Yup, with our new place located smack dab in the middle of an area with lots of rolling hills, my biking career had come to an end pretty much. I ride because I enjoy riding, love the breeze in my face, but am now at the age where riding through hills like these is too much work. E-bikes were a game changer here. A very welcome game changer....
 

phoenixtoohot

Well-Known Member
My wife and I had a similar experience about 2 years ago, coming back from a fitness ride in Cortez, CO. Simultaneously we said "I hate hills". So we bought a couple of e-bikes, and the great thing for me is that at 76, I believe this will extend my biking for another 10 years, as my primary form of cardiovascular exercise But there is no way I would be riding the hills anymore on my conventional bikes. My sense is that my e-bike calorie burn is about half what it was (in hills) on my conventional bikes, but I now typically ride 20 miles vs 10 miles on each outing.
 

Stefan Mikes

Well-Known Member
Region
Europe
City
Brwinów (PL)
I don't do any kind of stats checking but folks who do agree with you about heart rate, calories, and such. Same effort but you go faster and further. Sounds right to me.
It started to be very clear to me since I could do the stats for my Vado using BLEvo app (it extracts and stores the rider's power data). My legs are very weak and can produce on average around 80 W of continuous power (far more in peaks). What happens with the power OFF? Same leg power but I crawl at 12-17 km/h (depending if upwind or downwind) if unpowered. Typical Eco level gets me to 24-25 km/h cruising speed, standard Sport means 30-32 km/h, and Turbo makes me ride about 37-39 km/h. Same input of mine, unpowered or assisted.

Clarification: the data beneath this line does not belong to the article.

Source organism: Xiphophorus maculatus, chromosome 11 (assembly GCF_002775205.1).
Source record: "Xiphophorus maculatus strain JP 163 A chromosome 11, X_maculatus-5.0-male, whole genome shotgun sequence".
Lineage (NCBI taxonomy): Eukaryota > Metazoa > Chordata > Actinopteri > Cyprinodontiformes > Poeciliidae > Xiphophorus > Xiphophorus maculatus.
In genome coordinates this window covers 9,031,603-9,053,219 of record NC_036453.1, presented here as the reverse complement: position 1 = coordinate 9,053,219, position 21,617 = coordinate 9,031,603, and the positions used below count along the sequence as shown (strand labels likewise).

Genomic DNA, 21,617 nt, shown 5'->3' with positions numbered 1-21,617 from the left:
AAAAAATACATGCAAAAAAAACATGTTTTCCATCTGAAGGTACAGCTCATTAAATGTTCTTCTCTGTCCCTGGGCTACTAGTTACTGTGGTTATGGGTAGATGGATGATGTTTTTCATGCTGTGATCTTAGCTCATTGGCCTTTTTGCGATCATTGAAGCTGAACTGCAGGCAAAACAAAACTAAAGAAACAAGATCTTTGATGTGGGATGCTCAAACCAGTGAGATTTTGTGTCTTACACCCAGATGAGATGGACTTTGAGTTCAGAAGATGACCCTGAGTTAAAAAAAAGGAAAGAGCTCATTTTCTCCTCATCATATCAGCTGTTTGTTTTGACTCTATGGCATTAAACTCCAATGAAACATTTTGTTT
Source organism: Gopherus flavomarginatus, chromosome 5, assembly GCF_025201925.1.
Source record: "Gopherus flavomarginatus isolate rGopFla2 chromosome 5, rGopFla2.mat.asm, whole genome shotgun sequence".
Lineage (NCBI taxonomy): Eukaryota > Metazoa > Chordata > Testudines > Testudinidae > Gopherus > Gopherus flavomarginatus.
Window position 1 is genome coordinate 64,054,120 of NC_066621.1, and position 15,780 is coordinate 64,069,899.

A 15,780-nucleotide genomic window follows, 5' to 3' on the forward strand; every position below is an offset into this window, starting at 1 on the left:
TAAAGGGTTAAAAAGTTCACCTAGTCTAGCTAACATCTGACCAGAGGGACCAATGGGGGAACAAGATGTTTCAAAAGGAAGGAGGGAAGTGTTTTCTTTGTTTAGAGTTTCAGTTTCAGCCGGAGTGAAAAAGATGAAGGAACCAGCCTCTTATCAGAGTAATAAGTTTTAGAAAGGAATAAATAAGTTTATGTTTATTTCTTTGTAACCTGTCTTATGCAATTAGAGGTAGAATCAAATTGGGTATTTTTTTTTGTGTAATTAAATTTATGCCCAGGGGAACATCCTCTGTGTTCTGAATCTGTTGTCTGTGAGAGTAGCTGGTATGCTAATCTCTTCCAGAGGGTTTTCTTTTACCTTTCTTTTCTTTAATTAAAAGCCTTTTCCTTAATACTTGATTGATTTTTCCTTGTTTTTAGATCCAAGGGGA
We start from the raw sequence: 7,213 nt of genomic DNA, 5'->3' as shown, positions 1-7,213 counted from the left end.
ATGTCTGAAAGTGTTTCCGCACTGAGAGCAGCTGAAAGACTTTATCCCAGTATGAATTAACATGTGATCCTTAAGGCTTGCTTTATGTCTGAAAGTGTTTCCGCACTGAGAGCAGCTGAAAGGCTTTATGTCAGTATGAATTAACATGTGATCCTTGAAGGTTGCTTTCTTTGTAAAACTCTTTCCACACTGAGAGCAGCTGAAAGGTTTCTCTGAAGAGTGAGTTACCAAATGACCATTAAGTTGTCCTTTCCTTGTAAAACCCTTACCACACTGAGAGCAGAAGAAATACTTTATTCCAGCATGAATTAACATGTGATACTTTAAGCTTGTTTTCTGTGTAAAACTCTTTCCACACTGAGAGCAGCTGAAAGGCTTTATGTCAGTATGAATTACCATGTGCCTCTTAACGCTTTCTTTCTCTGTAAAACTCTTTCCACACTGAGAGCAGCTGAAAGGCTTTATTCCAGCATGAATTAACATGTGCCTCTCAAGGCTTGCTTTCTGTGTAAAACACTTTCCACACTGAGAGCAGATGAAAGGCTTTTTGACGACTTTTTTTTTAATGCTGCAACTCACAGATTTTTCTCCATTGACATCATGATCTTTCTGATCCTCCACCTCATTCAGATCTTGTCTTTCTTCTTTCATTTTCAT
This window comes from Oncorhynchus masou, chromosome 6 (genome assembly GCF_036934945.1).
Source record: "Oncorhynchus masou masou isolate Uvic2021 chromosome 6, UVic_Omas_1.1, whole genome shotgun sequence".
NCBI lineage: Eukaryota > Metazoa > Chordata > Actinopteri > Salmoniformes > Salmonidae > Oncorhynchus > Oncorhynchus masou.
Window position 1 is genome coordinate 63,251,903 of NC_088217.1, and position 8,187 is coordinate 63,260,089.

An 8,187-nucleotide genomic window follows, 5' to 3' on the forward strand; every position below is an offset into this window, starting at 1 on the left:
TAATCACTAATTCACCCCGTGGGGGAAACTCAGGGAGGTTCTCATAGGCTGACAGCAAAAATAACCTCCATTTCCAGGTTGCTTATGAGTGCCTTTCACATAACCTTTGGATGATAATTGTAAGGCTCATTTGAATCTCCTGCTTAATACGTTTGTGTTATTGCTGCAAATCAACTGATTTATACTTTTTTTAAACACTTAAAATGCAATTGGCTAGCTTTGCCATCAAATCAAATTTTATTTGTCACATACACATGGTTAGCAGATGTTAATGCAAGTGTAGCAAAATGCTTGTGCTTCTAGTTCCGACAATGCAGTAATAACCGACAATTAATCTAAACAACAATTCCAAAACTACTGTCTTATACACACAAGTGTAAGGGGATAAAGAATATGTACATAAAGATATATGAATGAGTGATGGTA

The only difference is riding faster over the same distance using assistance, meaning shorter workout. So I'm riding for the same amount of time and it just gets me farther with assistance.

P.S. As much as I respect people buying low power, super-lightweight SL e-bikes, as much I cannot agree with what they say "SL bike gives me more workout". No, they only don't need much assistance to ride faster than I do.
 

indianajo

Well-Known Member
I store the battery indoors under a heat pad every winter. So I go back to pedal pusher for 10 weeks a year. Still no car. I do leave off the 27 mile rides to the summer camp, and limit my rides to 8 miles or less. No heat out at the summer camp; trailer is too drafty to afford heat on my income. That much heat would be bad for climate, too.
Going out to shop today, 8 miles if one stop and 10 miles if two. 32 degree F high today.
Losing heart/lung capacity is not part of my plan. My friend that swims laps at the Y every other day was age 97, last I heard. And having excess heart/lung capacity sure didn't hurt when I had the flu for 137 days this summer. Very new, especially annoying kind of flu. Kept riding right through it, as I continued to run when I had pneumonia during my Army training days. Had pneumonia the day of my pre-induction physical. 1A.
 
Last edited: